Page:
Vulnerably Transparent

“Hey, how are you doing?”
“Good, how are you?”
“Good. Busy, but good”

I can’t tell you how many times that conversation and ones similar to it happen daily. It’s a rote response that’s nearly programmed into how we interact with one another in our lives. Because who wants to actually respond with truthful statements?

“I’m not doing well at all, actually.”
“I’m struggling with anxiety.”
“I’m depressed.”
“I’m lonely.”
“I feel like I could fall apart at any moment.”
“I’m overwhelmed.”

And, to be fair… we aren’t even honest in our positive responses, either!

“I’m doing really well, actually!”
“I made healthy choices this week.”
“I feel settled.”
“I’m excited about this new opportunity!”

No, rather we just respond in our robotic ways, and don’t give much thought to being authentic. Now, understand me, here. I’m not saying we all have to walk around all the time vomiting our feelings and declarations all over each other. What I am saying is that maybe it’s time to assess whether we are being transparent in our life… or, to take it a step further… vulnerably transparent.

We are made for relationship. We crave it in the depths of our innermost being. And I’m not just saying that out of my 8w7 heart. Sure, I understand that there are different personality types. Those of us who love people and gain energy from interactions and those who have to give themselves a pep talk before interacting with a cashier at the grocery store. Both equally important and necessary to this thing called life.

Most days, though, we operate in our “social media” style life. Buttoned-up emotions, filtered responses and presentations, and comparison-ridden perceptions ruling our interactions. I don’t want people to know the junk I’m dealing with, so I plaster a smile on my face and tell people I’m “good.” What if we started to break that mold and focus on living in a vulnerable transparency?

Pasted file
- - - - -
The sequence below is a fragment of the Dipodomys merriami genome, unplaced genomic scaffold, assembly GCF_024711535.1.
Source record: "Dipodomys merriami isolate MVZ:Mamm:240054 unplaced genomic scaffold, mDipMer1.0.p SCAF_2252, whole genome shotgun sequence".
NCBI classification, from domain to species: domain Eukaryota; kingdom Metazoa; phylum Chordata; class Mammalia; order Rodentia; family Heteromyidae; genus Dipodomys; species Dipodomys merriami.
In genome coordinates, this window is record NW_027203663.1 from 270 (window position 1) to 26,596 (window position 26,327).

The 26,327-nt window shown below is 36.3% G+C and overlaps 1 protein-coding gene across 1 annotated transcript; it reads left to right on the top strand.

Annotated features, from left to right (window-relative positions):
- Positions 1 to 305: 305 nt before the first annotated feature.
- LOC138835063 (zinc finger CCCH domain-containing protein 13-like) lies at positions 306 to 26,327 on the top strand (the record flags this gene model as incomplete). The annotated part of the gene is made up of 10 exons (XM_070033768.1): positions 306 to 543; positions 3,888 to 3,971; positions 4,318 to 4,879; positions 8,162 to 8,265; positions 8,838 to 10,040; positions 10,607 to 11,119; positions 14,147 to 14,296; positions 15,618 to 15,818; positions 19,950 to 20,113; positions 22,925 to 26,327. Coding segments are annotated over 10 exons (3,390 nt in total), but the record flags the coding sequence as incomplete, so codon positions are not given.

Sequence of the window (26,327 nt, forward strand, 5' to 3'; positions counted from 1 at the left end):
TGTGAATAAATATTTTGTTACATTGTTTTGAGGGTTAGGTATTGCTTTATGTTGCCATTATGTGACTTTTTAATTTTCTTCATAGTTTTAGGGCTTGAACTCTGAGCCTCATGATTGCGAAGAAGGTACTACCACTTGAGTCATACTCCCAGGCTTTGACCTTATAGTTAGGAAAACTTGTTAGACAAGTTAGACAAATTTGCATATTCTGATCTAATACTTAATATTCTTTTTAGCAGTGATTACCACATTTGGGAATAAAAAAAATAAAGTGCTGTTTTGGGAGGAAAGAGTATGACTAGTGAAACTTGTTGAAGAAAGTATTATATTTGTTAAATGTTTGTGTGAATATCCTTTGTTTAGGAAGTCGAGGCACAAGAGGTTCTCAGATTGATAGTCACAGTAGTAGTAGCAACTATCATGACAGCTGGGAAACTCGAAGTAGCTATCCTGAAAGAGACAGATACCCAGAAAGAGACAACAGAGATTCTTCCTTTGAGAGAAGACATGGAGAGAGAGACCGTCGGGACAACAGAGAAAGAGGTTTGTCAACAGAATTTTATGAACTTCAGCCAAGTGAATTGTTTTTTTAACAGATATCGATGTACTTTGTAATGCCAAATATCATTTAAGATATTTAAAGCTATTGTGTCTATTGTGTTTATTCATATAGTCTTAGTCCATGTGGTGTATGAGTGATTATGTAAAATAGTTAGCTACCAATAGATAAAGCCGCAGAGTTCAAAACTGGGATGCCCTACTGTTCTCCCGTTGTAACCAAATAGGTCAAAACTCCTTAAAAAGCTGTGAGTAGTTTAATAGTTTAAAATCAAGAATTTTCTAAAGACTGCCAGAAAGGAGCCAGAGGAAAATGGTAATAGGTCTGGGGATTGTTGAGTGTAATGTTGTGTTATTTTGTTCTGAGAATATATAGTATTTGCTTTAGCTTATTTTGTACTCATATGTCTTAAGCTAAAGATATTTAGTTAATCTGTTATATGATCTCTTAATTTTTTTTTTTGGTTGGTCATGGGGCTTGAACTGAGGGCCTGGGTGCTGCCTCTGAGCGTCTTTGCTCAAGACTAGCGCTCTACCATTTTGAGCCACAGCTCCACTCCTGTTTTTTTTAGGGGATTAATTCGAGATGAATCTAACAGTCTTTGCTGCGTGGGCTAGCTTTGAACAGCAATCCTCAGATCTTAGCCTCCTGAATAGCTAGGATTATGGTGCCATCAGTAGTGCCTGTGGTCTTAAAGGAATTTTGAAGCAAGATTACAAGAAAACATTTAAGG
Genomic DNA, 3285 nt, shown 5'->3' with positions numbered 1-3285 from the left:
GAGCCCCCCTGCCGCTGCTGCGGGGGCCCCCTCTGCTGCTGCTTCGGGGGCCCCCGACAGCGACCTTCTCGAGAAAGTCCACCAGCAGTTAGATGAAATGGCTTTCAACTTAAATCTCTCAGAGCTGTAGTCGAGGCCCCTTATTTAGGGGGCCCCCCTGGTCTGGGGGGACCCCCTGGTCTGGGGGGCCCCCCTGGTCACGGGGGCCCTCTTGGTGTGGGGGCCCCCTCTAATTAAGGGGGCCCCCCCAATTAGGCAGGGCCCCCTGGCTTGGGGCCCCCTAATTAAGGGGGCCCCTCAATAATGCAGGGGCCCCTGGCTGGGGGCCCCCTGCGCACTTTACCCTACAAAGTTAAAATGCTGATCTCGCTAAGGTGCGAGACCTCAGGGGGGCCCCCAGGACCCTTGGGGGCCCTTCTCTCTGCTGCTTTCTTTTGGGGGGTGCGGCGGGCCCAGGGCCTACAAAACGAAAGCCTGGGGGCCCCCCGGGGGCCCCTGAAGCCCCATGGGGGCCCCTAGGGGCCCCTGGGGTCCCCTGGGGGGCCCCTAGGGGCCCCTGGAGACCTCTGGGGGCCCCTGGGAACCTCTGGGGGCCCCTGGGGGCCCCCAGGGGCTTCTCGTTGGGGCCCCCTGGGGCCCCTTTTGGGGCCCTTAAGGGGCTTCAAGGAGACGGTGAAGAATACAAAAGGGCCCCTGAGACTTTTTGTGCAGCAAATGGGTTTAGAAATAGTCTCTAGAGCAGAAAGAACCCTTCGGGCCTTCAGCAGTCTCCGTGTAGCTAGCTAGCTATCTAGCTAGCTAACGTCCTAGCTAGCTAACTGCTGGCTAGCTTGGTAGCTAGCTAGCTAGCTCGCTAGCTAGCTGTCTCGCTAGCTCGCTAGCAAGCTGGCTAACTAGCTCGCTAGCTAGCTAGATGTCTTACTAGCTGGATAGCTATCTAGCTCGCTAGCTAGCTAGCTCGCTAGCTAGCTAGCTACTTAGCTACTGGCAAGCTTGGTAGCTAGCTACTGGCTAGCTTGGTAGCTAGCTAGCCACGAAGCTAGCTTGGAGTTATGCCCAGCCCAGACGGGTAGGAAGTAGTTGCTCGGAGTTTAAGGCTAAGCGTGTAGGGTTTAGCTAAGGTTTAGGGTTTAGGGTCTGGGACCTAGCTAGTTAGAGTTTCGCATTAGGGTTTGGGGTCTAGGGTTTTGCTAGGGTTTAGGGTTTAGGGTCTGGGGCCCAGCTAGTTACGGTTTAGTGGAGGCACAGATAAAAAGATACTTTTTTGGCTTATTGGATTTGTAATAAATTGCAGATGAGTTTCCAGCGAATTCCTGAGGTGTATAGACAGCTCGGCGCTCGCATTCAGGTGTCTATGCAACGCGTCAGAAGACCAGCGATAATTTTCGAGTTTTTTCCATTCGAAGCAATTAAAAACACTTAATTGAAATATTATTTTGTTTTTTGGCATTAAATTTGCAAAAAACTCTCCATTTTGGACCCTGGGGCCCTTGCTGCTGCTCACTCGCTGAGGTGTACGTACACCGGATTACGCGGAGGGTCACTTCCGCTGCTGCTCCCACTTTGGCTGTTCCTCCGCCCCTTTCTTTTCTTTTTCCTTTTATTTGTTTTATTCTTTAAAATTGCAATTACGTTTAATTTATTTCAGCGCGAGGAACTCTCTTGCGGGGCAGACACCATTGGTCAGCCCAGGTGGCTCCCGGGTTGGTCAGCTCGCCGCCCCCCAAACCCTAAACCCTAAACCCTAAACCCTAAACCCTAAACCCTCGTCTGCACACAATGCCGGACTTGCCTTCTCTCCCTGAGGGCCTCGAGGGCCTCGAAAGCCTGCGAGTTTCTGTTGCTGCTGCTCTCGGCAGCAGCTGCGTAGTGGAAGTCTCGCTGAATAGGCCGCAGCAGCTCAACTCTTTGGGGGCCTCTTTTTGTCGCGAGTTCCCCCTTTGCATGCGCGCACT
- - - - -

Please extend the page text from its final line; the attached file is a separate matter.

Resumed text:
In order to do this, we have to define these two words. If you’re like me, maybe you’ve assumed they are synonymous for each other. Rest assured, they are complementary, but not directly interchangeable. I was formulating the idea for this blog last week when I heard one of my pastors share a talk on this very topic. Jeremy defined these two words in one of the best ways I’ve ever heard.

Transparency is living in a room with windows so other people can see in.

Vulnerability is opening the door to that room and inviting people in.

-Jeremy Wilkinson

Read that again. Go ahead, I’ll wait.

You see, it’s not enough to merely be transparent in our relationships if we want to build true, healthy depth and healing. We have to be vulnerable in the transparency and let people in. We were made for authentic relationship. Healing happens in relationship and connection. With God, with each other, and within ourselves. Authentic living isn’t presenting the front we want others to believe. It’s inviting people into the room with windows so they can participate in the good and the bad, the exciting and the traumatic, and ultimately — help us heal through the broken moments and press toward the hope of the future.

Who can we invite in to sit in the current mess with us? To examine and confront the past, and wait, expectantly rejoicing, for the future?

Let’s find those people.

Let’s do the hard work of inviting them in.

And let’s settle into the joy that comes from living a vulnerably transparent life.


Leave a Reply

Your email address will not be published. Required fields are marked *